High employment sees house prices rise
Homeowners in the isles have seen the value of their property increase by almost a third since 2009, new research by the Bank of Scotland claims.
Properties in Shetland have increased by 31 per cent – £39,311, helped by Shetland having the highest employment rate in Scotland since the trough in the last housing market cycle six years ago.
The average house price in the 12 months to March 2009 was £128,795 in Shetland.
The average in the 12 months to March in 2015 was £168,106. Employment in Shetland from 2009 to 2015 was 82.6 per cent, the research says.
Aberdeen City has the second highest house price increase in Scotland during the same period with property costs going up 21 per cent or £38,275, followed by Aberdeenshire with a 16 per cent increase of £33,032.
Both areas are amongst the five areas in Scotland with the highest levels of employment over recent years.
The Bank of Scotland said there is a clear link between levels of employment and house prices.
“Those areas with the highest average levels of employment since 2009 have, on average, recorded bigger house price gains,” it said.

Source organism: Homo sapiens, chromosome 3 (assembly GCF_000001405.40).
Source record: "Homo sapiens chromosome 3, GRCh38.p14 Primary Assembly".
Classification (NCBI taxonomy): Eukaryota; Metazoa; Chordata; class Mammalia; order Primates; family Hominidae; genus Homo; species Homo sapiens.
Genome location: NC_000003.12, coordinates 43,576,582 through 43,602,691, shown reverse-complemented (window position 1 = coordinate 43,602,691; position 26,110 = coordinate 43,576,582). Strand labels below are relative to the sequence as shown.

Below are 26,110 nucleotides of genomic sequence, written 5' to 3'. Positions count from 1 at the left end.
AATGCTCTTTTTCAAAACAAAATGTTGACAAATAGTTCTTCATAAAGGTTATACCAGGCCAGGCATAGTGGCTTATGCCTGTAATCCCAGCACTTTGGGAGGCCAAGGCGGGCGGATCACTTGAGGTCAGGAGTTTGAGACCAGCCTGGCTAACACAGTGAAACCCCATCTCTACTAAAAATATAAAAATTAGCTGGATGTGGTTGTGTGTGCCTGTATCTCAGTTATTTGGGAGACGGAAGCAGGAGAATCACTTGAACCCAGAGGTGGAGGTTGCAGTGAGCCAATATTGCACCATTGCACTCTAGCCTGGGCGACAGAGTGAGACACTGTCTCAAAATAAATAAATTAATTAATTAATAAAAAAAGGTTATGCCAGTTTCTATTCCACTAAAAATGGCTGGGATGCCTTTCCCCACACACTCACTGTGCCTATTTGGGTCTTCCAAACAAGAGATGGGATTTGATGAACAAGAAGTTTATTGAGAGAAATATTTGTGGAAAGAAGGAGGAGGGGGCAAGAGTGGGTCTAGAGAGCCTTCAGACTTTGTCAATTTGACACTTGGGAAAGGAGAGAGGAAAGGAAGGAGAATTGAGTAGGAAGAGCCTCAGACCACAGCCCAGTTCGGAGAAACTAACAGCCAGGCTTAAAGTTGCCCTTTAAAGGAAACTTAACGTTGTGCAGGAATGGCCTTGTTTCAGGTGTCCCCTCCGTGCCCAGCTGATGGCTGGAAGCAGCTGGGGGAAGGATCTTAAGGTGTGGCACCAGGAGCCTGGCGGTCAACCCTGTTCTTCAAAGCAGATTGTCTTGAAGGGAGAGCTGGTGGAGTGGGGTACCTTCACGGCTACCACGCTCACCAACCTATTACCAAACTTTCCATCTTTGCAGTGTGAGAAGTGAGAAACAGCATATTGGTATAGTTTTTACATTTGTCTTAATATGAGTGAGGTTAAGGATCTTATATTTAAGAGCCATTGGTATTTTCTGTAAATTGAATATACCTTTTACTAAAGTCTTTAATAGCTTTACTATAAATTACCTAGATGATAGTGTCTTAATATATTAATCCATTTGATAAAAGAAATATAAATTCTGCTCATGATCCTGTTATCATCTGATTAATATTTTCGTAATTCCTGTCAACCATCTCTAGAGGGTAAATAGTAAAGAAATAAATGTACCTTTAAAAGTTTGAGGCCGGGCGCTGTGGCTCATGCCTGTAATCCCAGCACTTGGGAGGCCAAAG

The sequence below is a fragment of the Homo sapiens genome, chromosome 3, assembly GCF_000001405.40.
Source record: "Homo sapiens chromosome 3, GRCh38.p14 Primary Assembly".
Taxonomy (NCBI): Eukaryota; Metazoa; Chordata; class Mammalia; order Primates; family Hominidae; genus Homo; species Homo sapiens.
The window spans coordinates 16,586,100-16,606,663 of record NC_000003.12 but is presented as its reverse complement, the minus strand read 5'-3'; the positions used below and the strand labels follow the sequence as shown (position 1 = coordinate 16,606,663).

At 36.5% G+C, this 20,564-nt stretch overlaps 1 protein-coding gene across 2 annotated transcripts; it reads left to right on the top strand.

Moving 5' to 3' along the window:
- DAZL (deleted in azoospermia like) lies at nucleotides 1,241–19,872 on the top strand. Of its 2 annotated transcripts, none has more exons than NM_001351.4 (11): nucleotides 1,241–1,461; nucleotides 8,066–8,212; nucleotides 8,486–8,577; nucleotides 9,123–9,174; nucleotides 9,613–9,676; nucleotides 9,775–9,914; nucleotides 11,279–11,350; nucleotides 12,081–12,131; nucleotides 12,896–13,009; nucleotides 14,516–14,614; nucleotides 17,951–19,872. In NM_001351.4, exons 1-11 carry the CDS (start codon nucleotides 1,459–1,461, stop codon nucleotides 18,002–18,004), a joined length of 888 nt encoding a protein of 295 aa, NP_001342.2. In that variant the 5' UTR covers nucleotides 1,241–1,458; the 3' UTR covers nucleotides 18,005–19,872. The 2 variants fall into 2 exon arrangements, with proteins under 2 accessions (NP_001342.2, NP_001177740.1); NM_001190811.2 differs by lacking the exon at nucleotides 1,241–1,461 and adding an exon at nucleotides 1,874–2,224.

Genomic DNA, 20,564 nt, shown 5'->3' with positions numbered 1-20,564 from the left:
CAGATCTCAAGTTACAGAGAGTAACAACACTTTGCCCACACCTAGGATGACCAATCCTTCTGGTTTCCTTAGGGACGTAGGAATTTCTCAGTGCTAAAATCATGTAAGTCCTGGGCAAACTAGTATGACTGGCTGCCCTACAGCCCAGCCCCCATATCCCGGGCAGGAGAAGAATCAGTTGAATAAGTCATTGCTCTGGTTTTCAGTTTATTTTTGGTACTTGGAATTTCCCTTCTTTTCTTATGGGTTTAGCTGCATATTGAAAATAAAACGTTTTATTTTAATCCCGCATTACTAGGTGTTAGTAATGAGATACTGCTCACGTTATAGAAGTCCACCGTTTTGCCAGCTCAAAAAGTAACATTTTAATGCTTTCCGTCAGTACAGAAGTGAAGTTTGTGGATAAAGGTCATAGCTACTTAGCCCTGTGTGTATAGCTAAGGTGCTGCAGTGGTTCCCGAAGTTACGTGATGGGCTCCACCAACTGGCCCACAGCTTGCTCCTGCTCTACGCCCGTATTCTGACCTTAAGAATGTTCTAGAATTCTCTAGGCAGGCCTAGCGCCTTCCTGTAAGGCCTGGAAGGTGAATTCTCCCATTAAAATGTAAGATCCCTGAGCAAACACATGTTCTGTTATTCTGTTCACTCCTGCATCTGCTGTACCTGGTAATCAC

The five local authority areas with the highest employment have experienced average house price rises of 14 per cent – £23,462 since 2009, compared to an increase of two per cent for Scotland as a whole.
Those areas with the highest level of unemployment have typically underperformed the Scottish Average, the Bank of Scotland said.
The 20 areas with the highest levels of unemployment have an average house price fall of eight per cent – £11,252.
Nitesh Patel, economist at Bank of Scotland, said: “There has been a very clear relationship between conditions in the Scottish jobs market and house price performance during the period since the housing market downturn between 2007 and 2009.
“Those areas with high levels of employment have tended to record above average house price growth. Areas with high unemployment levels have, on the other hand, typically underperformed.
“The past few years have underlined the importance of local economic health in determining house price behaviour. Other factors, however, are also key drivers of house price trends including the strength, or otherwise, of housing supply.”
Neil Risk of Neil Risk Solicitors said the link between high employment and house prices was common sense.
House prices had risen, he said but whether they had to such an extent he did not know.
His business did not keep statistics and were dealing with different properties rather than the same properties over and over again.
In the first couple of years after the recession prices plateaued, said Mr Risk but prices had risen in the last four or five years.
An ex-council house in Lerwick would fetch £160,000 if it was in decent condition, he said.